If you or a loved one struggles with ADHD, or you think they might have ADHD, please contact me to set up a consult and evaluation. It would be an honor to help you.
Here is a list of over 100 studies on Neurofeedback and ADHD, cognition and learning disorders:
Click here: Over 100 ADHD studies
Low back pain? Leg pain? Sciatica? Often we have come to think of that as a disc problem.
Your spine is made of vertebrae stacked on top of each other. Sandwiched in between the vertebra is the intervertebral disc. Discs are like padding between the vertebra. When a disc ruptures, its jelly-like contents can spill, irritating nerve roots and causing pain.
Discs became popular as the culprits of low back pain when MRI's came out and you could really see the discs. But here's the catch: there are a lot of abnormal MRI's with unhappy looking discs and the people have no low back pain at all! .
Turns out that discs aren't the cause of a majority of low back pain cases. What has been overlooked for a long time by the medical field is the sacroiliac joint. Chiropractors have been talking about it since the 1920's. And medicine is now catching on.
Sacro-who? The sacrum is the bone at the base of the spine. It's the one people call their tailbone, although technically the tailbone is the coccyx which is one segment lower. The sacrum attaches to your hip bone to form the sacroiliac joint and your pelvis.
Here's some random trivia: The word sacrum derived from the Latin word Sacer meaning sacred. The sacrum in Latin was os sacrum meaning "holy bone." The holiness of the bone is up for debate, but its importance is not - it's really important!
The sacroiliac joint has had some controversy. Chiropractors said it moved. Medical doctors said it was immobile. And everyone argued over it. It's accepted now that portions of it do move.
The sacroiliac joint forms the foundation of the spine. Think of the foundation of your house. A house with a solid foundation will be solid. A house on a cliff with a bad foundation will be in all sorts of trouble. And so will your spine if if it doesn't have a properly functioning sacroiliac joint.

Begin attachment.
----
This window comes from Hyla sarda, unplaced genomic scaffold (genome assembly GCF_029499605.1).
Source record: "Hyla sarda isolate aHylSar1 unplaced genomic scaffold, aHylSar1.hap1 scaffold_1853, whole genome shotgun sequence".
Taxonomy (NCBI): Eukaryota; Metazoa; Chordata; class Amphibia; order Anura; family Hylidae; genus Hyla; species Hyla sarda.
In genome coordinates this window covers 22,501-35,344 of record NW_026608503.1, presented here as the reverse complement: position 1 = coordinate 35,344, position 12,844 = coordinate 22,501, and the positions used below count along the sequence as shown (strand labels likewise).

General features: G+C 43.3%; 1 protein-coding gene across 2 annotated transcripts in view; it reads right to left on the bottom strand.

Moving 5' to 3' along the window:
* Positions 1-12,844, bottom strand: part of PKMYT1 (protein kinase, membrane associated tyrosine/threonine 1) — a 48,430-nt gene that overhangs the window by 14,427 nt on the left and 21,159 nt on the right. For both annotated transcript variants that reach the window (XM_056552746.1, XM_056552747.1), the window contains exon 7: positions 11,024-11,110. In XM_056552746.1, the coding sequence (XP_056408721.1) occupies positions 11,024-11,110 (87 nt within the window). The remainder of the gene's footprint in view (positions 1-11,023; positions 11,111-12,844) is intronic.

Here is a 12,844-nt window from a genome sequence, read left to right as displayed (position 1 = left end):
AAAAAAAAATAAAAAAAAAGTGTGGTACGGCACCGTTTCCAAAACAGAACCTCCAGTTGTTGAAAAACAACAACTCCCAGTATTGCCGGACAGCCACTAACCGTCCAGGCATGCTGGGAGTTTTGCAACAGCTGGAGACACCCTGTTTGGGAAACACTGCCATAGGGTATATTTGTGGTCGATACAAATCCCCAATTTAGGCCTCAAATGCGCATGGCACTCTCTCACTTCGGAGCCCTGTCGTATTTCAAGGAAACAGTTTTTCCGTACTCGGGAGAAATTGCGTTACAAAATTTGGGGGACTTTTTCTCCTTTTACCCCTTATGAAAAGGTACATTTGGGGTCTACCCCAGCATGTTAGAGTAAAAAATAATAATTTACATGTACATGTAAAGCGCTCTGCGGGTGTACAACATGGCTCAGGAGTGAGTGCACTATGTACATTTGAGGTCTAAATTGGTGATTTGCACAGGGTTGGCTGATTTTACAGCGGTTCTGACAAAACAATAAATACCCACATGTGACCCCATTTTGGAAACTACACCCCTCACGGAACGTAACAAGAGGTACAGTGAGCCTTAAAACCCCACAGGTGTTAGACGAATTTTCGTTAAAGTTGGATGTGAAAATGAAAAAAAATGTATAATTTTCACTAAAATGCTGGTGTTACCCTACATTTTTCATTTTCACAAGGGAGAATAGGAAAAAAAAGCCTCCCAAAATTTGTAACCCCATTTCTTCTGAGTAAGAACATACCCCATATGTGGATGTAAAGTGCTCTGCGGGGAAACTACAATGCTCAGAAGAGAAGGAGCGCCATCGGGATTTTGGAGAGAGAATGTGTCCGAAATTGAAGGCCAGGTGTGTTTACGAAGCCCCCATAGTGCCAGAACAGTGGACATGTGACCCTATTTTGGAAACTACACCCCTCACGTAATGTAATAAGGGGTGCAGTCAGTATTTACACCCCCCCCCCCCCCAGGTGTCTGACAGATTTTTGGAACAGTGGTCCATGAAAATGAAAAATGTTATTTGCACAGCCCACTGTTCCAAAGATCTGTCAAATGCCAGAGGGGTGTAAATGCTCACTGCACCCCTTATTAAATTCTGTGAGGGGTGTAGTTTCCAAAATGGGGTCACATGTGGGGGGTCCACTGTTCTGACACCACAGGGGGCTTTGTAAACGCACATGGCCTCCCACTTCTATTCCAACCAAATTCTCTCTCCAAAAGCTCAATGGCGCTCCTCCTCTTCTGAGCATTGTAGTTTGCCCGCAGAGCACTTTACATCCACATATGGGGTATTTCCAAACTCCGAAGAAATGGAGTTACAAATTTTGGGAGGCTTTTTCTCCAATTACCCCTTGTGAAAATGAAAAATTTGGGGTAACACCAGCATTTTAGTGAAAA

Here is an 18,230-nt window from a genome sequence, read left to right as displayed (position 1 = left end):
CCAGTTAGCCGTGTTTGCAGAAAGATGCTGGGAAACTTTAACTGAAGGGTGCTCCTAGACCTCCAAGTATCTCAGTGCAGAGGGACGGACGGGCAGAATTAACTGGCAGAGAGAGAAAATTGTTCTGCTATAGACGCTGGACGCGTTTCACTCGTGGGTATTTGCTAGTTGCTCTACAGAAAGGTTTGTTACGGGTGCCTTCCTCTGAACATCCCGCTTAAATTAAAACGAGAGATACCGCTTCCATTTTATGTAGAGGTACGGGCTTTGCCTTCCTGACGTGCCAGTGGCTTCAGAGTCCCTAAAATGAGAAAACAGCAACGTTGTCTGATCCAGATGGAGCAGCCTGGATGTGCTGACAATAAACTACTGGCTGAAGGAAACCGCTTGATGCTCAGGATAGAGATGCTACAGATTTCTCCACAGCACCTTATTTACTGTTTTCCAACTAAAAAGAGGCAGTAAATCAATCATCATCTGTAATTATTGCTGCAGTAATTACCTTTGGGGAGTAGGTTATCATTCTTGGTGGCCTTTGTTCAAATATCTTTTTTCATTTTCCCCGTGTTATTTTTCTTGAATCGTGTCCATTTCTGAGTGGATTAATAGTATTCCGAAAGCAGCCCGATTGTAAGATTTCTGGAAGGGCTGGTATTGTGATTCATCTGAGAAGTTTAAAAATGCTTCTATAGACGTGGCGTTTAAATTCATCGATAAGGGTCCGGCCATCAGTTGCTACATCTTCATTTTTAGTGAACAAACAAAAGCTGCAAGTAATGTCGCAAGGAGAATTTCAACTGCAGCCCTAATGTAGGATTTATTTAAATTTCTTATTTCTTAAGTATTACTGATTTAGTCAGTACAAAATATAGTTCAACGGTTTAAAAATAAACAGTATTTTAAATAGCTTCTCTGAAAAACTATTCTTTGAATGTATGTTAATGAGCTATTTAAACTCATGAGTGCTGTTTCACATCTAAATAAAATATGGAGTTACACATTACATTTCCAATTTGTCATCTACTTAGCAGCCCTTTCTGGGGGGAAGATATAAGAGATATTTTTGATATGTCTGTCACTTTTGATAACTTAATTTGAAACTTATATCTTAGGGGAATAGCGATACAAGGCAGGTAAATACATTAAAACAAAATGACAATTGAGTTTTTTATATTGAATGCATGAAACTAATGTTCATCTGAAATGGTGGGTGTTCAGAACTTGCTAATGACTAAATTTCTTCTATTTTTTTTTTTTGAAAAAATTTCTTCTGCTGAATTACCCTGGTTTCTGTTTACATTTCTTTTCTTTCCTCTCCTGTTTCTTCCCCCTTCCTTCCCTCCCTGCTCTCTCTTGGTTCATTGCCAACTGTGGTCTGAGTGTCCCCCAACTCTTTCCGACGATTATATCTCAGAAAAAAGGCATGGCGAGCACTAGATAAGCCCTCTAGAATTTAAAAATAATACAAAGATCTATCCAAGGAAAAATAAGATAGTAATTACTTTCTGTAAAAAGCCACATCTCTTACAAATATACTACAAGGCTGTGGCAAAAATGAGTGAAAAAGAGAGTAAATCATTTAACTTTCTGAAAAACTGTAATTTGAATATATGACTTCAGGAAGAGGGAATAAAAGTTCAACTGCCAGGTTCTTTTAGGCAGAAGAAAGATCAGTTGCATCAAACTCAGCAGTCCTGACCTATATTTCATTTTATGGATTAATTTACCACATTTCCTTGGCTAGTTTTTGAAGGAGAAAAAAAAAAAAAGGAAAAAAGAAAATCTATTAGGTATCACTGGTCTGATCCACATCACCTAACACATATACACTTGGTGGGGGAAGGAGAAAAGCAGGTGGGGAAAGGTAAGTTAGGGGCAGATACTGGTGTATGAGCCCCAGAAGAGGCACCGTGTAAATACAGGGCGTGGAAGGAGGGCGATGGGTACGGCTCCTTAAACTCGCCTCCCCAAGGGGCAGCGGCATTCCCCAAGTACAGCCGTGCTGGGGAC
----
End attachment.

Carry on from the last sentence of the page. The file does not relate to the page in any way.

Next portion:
The sacroiliac joint has multiple functions. In part 1 of the sacroiliac joint blog, I'm going to talk about the weight bearing part.
Weight bearing means joints and those that respond to things like standing. The sacroiliac joint has a weight bearing part. Other weight bearing joints include your hips, knees, your ankles. The weight bearing part of the sacroiliac joint should not move (another part should move - see part 2 of this series). The weight bearing portion of the sacroiliac joint held together by strong ligaments.
Problem is, these ligaments can become stretched and the part of the sacroiliac joint that shouldn't be moving starts moving. This creates instability in the pelvis --- and everything resting on top of that pelvis gets disrupted too (remember the house with the bad foundation?). The muscles of the low back and pelvis respond, tightening in an attempt to stabilize things. And there is your low back pain. It's really quite simple in these instances --- if you stabilize the sacroiliac joint, the muscles will quiet down and suddenly there isn't pain anymore. Although if the problem has been there for 10 or 20 years, the muscles will need some work too.
But what else is above the pelvis? How about the shoulder. Many shoulder problems are actually reactions to pelvis problems. I had a patient in my office the other day complaining of not being able to raise their arm (frozen shoulder). I corrected the sacroiliac joint and the person was suddenly able to lift their arm. I never even touched their shoulder! What connects to the shoulder? How about the elbows and wrists. And you guessed it, elbow and wrist problems can be the result of a sacroiliac joint problem. Wild, isn't it?
It gets even more crazy though. The neck sits on top of the shoulders. Yep, neck pain can be the result of a sacroiliac joint problem. What's on top of the neck? The head, of course. Tempromandibular joint (TMJ) problems or jaw problems can be (and always are related to) sacroiliac joint problems.
By now I should have rocked your world. Let me rock it a little more.
What about the other weight-bearing structures: remember, the hips, knees and ankles. Well they are also affected by the sacroiliac joint. Knee pain, ankle pain, foot pain, hip pain - they all can be caused by an unstable sacroiliac joint. Similarly, problems in the knees, ankles, hips, and feet can cause sacroiliac problems, but that's for another blog entry.
I specialize in sacroiliac joints and love to fix them. And I mean that, I really am passionate about it. I had a patient who had been to 4 other chiropractors, a physical therapist and a pain management clinic for low back pain with minimal results. The problem was they were treating her disc and the problem was, you guessed it, her sacroiliac joint. One adjustment and she was feeling much better.
Watch out for part 2 of the series on the sacroiliac joint - the part that is supposed to move.
I'm Chiropractic Physician, Psychotherapist and researcher. I'm interested in helping people live their lives to their full potential. That could be simply without pain. Or it could be without more complicated physical or mental health problems. Or it could be getting help in making changes in their life so that they can achieve their dreams.